Thursday, May 07, 2009

White House 2.0

In an era when politician's promises tend to be rhetorical and empty with little sign of being actioned, it is good to see immediate action. President Obama stated in his recent Weekly Address, that government must "recognize that we cannot meet the challenges of today with old habits and stale thinking... we need to reform our government so that it is more efficient, more transparent, and more creative." His pledge was to "reach beyond the halls of government" and engage the public. The result has been to 'be where the people are'; Facebook, MySpace, Flickr, Vimeo, Twitter, YouTube and iTunes. The White House blog post "Technology has profoundly impacted how – and where – we all consume information and communicate with one another. is an important part of the Administration’s effort to use the Internet to reach the public quickly and effectively". But it is not simply a strategy of reaching out and getting the public to engage with information, as a Politico's review suggests questions posed via social networks are also answered via the White House blog so putting people directly in touch with their government. Is this the future of government? Could any other politician either institute such a strategy, or perhaps gain the level of engagement Obama enjoys; that is the big question? Also, whether it will last is a question though that depends on Obama and the way he encourages the use of these tools and the extent to which there remains an audience.


William Western said...

Hi Darren,

I see Obama's online town hall as a good step forward in trying to engage people with politics - 92, 000 visitors to the site in its first day seems promising! However an article i read in The New Statesman (May 4th) throws up some important points regarding this move.

1) The majority of questions sent through on the first day were obsessed with the decriminalisation of dope - 'the top 4 questions relating to both the economy and the budget were all about marijuana... the issue of dope also dominated in the section about "green jobs and energy" too. They invited the president to "decriminalise the recreational/medical use of marijuana so that the government can regulate it, tax it, put age limits on it, and create millions of jobs and a multibillion industry in the US"'. However, after Obama had addressed some of the questions lower down the list that were sent through, he got round to addressing the marijuana topic and he is reported to of had laughed it off, simply commenting "I don't know what this says about the online audience", which is worrying, as this topic received the highest level of provoke from US citizens. The internet has provided a great portal for two way symmetric communication, but what does this feedback say about democracy?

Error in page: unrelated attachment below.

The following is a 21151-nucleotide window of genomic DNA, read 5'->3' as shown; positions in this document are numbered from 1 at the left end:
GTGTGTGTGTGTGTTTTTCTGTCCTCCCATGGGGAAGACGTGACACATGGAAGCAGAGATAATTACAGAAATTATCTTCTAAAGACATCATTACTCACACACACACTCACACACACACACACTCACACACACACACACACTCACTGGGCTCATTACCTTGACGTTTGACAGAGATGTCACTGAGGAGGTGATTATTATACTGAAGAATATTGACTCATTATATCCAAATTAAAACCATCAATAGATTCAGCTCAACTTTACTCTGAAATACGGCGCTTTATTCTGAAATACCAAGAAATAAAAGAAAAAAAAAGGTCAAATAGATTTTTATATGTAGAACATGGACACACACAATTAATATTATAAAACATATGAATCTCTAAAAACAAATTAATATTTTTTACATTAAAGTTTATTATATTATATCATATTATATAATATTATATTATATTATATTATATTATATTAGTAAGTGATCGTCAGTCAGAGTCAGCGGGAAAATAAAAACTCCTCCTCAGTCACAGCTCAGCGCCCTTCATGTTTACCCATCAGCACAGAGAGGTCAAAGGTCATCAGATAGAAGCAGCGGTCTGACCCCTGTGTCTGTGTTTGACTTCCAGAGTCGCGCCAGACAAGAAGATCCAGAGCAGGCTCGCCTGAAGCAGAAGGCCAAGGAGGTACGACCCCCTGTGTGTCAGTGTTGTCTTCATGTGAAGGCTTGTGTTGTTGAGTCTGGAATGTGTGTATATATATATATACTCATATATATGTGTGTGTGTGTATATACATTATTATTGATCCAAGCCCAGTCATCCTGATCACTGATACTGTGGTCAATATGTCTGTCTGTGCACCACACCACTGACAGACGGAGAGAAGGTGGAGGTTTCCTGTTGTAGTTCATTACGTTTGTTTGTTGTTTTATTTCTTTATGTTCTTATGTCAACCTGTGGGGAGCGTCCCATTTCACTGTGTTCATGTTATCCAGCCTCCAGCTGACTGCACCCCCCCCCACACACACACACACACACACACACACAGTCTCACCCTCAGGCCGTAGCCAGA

2)Later the article goes on to mention that 'a small Washington based lobby group, the National organisation for the Reform of marijuana Laws, had urged its members to vote for questions supporting the legislation of cannabis' - this would encompass the idea of what you refer to as the 'bandwagon effect' in your lectures - in this case voters had to simply 'buzz up the questions of the dope-smokers who had arrived just before them'... could it all just turn into an online popularity contest and therefore hinder democracy?

Darren G Lilleker said...

It is the key problem for any organisation when developing an online (especially Web 2.0)strategy, who is going to communicate back. The problem is that if a site has a large amount of visitors but only a few who actually participate you can effectively dominate discussion if you can organise a flash mob to post the same message. A similar thing happened with the No. 10 petitions; both Jeremy Clarkson for PM and Gordon Brown to retire were heavily circulated and this got them more sign-ups than more serious/unrealistic petitions. It is the problem that the active publics always mobilise the aware niche rather than the latent masses.